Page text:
Scientists urge Australian clone ban end

Sep 08, 2005

Australian scientists are urging an end to a ban on therapeutic cloning, saying such cloning could lead to treatments for many diseases.

Australian ethicist Julian Savulescu argued this week it would be "immoral" not to allow the technique to be carried out because of its medical potential, the Sydney Morning Herald reported.

"This could save millions of lives," Savulescu, director of the Uehiro Center for Practical Ethics at Oxford University, told a committee reviewing Australia's laws regulating cloning and research on human embryos.

Speaking during a public hearing Wednesday in Sydney, Savulescu said if Australia did not lift the ban, it would be obliged on the same ethical grounds to ban cures that flowed from the technique.

Bernadette Tobin, director of the Plunkett Center for Ethics at the Australian Catholic University, said although embryos created by therapeutic cloning did not involve the union of an egg and a sperm, they were still human embryos and it would be wrong to destroy them.

The committee reviewing Australia's legislation is required to provide its recommendations to Parliament by Dec.19, the Herald reported.

Copyright 2005 by United Press International

Explore further: New research explores how culture affects our conceptions of nature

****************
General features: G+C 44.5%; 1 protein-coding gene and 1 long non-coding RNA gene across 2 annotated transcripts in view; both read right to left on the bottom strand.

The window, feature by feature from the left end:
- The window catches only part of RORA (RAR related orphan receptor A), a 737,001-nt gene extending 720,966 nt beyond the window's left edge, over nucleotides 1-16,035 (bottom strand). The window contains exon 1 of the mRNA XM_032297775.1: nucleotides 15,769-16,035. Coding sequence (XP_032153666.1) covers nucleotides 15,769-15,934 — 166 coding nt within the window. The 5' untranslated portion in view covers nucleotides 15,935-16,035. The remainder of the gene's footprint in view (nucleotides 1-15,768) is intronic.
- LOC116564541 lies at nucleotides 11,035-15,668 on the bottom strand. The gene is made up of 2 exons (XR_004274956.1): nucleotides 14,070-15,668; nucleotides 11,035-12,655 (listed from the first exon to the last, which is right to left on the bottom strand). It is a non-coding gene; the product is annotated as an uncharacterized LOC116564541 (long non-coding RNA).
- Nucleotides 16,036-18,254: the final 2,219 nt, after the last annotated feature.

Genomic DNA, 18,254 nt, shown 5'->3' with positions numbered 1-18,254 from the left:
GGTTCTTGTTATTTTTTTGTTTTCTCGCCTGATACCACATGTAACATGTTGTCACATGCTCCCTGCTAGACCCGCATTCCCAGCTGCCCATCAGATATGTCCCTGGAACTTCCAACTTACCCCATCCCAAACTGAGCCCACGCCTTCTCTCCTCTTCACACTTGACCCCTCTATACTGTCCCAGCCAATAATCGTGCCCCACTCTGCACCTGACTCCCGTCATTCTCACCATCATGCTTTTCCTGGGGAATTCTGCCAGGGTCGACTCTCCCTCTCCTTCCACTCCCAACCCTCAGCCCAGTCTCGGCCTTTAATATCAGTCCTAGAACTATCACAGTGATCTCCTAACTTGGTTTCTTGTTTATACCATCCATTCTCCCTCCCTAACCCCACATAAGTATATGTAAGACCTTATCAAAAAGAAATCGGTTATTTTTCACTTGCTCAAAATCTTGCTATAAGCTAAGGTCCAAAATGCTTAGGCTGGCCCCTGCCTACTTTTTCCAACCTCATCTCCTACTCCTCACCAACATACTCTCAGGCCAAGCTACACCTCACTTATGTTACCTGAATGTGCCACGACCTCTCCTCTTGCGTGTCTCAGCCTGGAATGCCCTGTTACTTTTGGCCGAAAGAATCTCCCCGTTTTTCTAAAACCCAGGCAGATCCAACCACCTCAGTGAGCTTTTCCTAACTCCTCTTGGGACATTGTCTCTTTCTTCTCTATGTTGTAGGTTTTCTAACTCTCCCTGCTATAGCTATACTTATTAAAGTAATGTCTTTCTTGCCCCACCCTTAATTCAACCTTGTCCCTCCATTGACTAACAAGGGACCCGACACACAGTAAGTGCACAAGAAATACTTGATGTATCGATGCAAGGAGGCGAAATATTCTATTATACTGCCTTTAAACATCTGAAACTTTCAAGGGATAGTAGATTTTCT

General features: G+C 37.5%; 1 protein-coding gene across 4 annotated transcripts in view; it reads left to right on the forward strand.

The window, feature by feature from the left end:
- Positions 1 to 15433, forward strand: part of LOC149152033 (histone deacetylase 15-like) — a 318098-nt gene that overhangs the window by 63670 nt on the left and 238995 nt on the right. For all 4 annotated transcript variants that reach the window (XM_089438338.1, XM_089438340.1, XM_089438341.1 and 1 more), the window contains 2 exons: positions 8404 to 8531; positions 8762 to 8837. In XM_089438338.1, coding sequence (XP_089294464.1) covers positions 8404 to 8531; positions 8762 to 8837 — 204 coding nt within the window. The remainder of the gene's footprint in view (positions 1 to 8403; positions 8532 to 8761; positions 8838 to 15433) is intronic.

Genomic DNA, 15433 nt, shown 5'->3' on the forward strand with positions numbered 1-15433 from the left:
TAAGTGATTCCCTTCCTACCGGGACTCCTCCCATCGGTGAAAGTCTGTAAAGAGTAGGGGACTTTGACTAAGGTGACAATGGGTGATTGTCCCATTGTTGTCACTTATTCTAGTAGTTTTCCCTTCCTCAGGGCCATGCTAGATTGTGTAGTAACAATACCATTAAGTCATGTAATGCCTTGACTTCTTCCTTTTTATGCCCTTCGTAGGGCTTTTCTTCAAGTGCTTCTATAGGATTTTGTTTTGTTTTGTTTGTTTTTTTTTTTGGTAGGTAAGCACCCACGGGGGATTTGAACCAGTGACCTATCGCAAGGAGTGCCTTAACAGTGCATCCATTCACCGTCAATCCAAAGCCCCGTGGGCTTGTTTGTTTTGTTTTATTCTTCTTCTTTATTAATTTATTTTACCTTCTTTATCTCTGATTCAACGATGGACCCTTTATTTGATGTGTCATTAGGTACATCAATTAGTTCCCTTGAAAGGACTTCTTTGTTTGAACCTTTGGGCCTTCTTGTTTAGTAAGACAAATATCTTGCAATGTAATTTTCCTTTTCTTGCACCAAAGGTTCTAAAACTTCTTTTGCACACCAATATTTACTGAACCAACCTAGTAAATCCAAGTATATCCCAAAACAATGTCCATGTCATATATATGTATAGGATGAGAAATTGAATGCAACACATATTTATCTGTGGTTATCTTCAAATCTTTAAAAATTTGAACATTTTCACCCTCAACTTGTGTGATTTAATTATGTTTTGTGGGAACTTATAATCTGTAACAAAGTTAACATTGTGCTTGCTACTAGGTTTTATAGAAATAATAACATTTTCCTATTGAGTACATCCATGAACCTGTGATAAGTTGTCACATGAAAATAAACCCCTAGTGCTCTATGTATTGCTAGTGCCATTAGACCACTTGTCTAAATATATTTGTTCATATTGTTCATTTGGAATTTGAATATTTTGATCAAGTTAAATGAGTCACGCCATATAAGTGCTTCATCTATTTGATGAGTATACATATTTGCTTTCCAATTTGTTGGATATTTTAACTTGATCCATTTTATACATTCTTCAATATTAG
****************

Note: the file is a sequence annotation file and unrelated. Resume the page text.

add to favorites email to friend print save as pdf

Related Stories

Recommended for you

Are the world's religions ready for ET?

5 hours ago

In 1930, Albert Einstein was asked for his opinion about the possibility of life elsewhere in the universe. "Other beings, perhaps, but not men," he answered. Then he was asked whether science and religion ...

How dinosaur arms turned into bird wings

6 hours ago

Although we now appreciate that birds evolved from a branch of the dinosaur family tree, a crucial adaptation for flight has continued to puzzle evolutionary biologists. During the millions of years that elapsed, wrists went ...

Mathematical model tackles 'Game of Thrones' predictions

7 hours ago

Take events from the past, build a statistical model, and tell the future. Why not apply the formula to novels? Can contents in future books be predicted based only on data from existing ones? Richard Vale ...

User comments : 0